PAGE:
In this day, April 24th, in 1934, Laurens Hammond filed the patent for the Hammond organ. I wonder if he could ever imagine what he was about to create? That more than 80 years later, people would still consider his invention as one of the greatest musical instruments ever? Not everyone does, of course, but I sure do and probably many with me!
I thought I would be nice to start with the very first song I heard being performed live on a B3, the Jimmy Smith blues “Blues for J”. Medium blues in F, always a safe bet.
Also, to celebrate the occasion I wanted to show the inside of the organ. Those who haven’t seen it are usually ämazed by the ingentuity of the instrument. The core of the organ is the tone wheel generator that houses 91 one spinning metal wheels. So what better song to play after that than spinning wheel?
I thought also that I would play a few classics this time and “A whiter shade of pale” is always one of the first to come to mind. Love that song.
Thereäs son many sides to the Hammond organ. You can play jazz, rock, gospel and blues, Just about any style has it sound. Generally I love them all and each has its charm. And to further vary the set and show the sounds of the B3 I wanted to play some Happy hammond. I have a vinyl record called “Hammond Tanz Party” (Hammond dance party) and on that there’s this version of Nola. I love it!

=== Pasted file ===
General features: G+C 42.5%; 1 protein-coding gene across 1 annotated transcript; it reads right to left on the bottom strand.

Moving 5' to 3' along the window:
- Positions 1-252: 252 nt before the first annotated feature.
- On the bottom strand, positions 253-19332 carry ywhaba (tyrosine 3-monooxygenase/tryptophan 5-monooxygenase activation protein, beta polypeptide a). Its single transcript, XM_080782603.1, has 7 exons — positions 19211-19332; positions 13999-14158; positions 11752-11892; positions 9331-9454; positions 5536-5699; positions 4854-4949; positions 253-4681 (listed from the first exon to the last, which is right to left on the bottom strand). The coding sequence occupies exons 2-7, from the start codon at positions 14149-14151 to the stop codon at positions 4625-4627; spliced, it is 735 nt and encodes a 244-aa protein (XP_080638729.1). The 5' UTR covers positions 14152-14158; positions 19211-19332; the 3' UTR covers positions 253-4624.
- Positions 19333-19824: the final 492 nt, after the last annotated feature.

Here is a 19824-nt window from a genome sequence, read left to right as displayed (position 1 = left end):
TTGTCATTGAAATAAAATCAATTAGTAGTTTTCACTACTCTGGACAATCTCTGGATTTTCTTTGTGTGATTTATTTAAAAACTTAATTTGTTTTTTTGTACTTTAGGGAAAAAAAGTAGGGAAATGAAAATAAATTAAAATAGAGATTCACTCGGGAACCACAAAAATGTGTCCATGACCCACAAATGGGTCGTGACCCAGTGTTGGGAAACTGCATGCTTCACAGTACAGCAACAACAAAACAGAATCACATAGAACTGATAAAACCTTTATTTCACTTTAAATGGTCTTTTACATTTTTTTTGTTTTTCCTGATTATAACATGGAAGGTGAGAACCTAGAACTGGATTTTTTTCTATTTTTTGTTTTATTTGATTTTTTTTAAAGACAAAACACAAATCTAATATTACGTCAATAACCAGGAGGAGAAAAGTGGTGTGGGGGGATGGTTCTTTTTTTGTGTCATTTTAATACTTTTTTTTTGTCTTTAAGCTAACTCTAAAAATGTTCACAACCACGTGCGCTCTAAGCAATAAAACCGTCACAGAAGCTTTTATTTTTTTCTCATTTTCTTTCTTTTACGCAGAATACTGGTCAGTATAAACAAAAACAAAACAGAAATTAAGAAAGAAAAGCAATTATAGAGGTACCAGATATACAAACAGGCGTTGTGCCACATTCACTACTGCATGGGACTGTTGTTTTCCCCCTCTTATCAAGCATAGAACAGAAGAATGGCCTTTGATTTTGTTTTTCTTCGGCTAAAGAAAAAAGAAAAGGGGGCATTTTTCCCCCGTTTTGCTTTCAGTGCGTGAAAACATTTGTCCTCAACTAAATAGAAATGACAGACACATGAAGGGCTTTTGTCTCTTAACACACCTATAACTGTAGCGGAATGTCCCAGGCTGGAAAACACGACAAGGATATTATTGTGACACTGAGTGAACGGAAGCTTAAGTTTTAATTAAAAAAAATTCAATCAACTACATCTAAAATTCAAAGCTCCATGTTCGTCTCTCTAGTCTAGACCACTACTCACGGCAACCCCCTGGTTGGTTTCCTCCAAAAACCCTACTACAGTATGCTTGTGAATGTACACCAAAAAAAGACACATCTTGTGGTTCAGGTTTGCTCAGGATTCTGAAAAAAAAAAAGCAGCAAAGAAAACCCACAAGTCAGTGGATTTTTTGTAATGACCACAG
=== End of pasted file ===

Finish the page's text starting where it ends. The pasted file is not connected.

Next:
Another one of the first songs I heard on the B3 was “South street stroll”, played by my soon-to-be-mentor Pierre Swärd. So here’s that version.
One thing that makes the Hammond organ so special is that it has such great dynamic capabilites. You can make iot sound just as big as a big band and that’s what organ players like Wild Bill Davis did. Here is his version of “April in Paris”.
Then just a blues to cool things down – Please send me someone to love . If you have followed me for a while you know I love the old school sound as well. Mr Sandman is such a nice tune and a great contrast to the other songs.
Jack McDuff was one of my early favorites on the B3. So here’s one of his songs – Hot Barbecue.
As an encore I went with the Charles Earland classic- The mighy burner.